If you created a usb flash drive using MacOS, chances are you might have an HFS+ (journaled) file system device in your hands.
NOTE: If you do have a Mac sitting around, try this before.
In case you do not have access to a Mac, you may have to tweak a little to get your device working normally.
When you try to use your usb stick in Linux, you will have it mounted as a Read Only file system.
/dev/sdb3 on /media/dbkreling/dbkusb type hfsplus (ro,nosuid,nodev,uhelper=udisks2)
A filesystem check (fsck) did not work for me:
$ sudo fsck /dev/sdb3 fsck from util-linux 2.20.1 fsck: fsck.hfsplus: not found fsck: error 2 while executing fsck.hfsplus for /dev/sdb3
Let’s install it then. The name of the package is hfsprogs:
$ sudo apt-get install hfsprogs Preparing to unpack .../hfsprogs_332.25-11_amd64.deb ... Unpacking hfsprogs (332.25-11) ... Processing triggers for man-db (188.8.131.52-1ubuntu1) ... Setting up hfsprogs (332.25-11) ...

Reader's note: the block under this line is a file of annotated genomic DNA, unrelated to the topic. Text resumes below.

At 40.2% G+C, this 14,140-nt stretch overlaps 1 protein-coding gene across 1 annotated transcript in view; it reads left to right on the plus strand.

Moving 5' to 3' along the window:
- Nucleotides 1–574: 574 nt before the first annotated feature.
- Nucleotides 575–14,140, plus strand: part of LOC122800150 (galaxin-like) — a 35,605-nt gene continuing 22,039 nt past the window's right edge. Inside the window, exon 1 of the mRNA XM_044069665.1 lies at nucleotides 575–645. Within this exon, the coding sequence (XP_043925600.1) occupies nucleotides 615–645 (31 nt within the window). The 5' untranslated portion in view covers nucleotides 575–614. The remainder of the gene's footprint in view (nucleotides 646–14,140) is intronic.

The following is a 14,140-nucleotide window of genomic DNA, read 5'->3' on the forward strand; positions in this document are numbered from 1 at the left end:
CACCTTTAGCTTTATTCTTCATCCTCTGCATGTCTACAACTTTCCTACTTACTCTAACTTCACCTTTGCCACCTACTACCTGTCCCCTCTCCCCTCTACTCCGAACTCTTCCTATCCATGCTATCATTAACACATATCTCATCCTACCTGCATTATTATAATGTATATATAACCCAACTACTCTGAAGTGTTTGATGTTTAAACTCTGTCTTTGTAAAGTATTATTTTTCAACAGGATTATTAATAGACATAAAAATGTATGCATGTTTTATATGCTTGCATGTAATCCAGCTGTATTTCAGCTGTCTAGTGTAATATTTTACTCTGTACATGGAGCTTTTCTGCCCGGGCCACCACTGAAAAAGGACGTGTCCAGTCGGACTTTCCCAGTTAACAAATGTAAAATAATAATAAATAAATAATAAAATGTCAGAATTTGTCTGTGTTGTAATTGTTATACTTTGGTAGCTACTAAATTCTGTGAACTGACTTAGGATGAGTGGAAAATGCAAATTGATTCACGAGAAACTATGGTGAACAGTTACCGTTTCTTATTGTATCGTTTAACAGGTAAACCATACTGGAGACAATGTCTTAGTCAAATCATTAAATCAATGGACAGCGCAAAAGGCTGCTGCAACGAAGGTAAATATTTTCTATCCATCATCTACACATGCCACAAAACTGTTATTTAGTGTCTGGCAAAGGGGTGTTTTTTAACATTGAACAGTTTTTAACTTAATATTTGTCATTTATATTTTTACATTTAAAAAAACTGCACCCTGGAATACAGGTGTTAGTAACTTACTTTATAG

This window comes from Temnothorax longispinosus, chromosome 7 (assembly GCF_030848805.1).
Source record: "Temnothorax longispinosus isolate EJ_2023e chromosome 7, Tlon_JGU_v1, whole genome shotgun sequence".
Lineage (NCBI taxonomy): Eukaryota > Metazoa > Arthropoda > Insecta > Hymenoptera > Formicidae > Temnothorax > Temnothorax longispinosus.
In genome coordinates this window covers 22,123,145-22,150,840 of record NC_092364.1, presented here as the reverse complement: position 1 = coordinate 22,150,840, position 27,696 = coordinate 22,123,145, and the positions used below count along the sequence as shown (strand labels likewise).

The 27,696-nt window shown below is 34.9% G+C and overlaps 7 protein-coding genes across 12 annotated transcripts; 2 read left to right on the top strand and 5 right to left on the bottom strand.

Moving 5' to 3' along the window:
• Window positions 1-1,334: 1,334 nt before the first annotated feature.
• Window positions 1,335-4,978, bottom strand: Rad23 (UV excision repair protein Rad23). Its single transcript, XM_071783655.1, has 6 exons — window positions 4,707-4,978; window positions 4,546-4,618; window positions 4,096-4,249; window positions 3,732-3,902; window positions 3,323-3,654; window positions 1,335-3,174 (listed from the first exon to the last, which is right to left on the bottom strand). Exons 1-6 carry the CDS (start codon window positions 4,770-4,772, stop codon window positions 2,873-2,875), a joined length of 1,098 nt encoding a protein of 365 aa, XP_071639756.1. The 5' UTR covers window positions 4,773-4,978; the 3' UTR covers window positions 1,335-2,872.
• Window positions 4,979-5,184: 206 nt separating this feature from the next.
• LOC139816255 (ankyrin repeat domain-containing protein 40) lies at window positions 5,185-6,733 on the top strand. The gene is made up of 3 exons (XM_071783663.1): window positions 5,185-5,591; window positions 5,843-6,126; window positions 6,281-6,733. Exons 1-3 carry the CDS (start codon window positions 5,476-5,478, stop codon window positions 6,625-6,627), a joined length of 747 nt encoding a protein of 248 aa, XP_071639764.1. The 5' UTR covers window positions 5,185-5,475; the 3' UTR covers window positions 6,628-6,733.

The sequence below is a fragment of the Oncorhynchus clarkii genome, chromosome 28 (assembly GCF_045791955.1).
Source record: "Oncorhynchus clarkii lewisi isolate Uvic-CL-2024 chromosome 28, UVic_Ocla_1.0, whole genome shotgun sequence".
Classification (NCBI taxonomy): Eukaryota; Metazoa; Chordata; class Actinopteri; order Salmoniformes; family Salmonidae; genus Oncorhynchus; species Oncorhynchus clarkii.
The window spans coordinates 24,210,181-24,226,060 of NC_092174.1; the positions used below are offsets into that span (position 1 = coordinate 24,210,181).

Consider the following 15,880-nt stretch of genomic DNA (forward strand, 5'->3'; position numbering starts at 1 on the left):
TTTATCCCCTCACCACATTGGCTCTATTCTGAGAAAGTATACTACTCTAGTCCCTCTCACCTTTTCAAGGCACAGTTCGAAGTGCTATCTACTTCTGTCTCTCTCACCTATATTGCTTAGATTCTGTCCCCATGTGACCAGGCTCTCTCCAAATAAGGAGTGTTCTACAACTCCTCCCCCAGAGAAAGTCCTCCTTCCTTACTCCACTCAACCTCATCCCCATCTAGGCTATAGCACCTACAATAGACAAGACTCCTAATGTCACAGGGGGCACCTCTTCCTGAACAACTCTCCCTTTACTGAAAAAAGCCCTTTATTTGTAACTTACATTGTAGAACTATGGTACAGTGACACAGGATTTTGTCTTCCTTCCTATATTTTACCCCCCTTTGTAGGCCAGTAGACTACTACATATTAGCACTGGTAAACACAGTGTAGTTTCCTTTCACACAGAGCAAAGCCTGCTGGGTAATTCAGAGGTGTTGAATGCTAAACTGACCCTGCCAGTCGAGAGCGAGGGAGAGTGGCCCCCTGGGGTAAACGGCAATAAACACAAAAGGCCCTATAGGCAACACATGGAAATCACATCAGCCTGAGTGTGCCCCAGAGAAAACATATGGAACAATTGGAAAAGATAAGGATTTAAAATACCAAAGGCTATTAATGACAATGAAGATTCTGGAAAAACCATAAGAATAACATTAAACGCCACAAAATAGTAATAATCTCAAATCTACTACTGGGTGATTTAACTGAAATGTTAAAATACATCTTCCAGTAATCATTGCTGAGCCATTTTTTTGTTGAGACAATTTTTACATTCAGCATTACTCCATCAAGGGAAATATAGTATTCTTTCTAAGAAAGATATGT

Now let’s try fsck again:
$ sudo fsck -f /dev/sdb3 fsck from util-linux 2.20.1 ** /dev/sdb3 ** Checking HFS Plus volume. ** Checking Extents Overflow file. ** Checking Catalog file. ** Checking Catalog hierarchy. ** Checking Extended Attributes file. ** Checking volume bitmap. ** Checking volume information. ** The volume dbkusb appears to be OK.
Nice! Making progress… Then create a mounting point for it, other than the default one (without this step, I could not make it work, so make sure you do it):
$ mkdir /mnt/usb
Make sure the flash drive is unmounted and remount it at the new mount point, forcing r/w mode:
$ sudo umount /dev/sdb3 $ sudo mount -t hfsplus -o force,rw /dev/sdb3 /mnt/usb/
$ mount .... /dev/sdb3 on /mnt/usb type hfsplus (rw,force)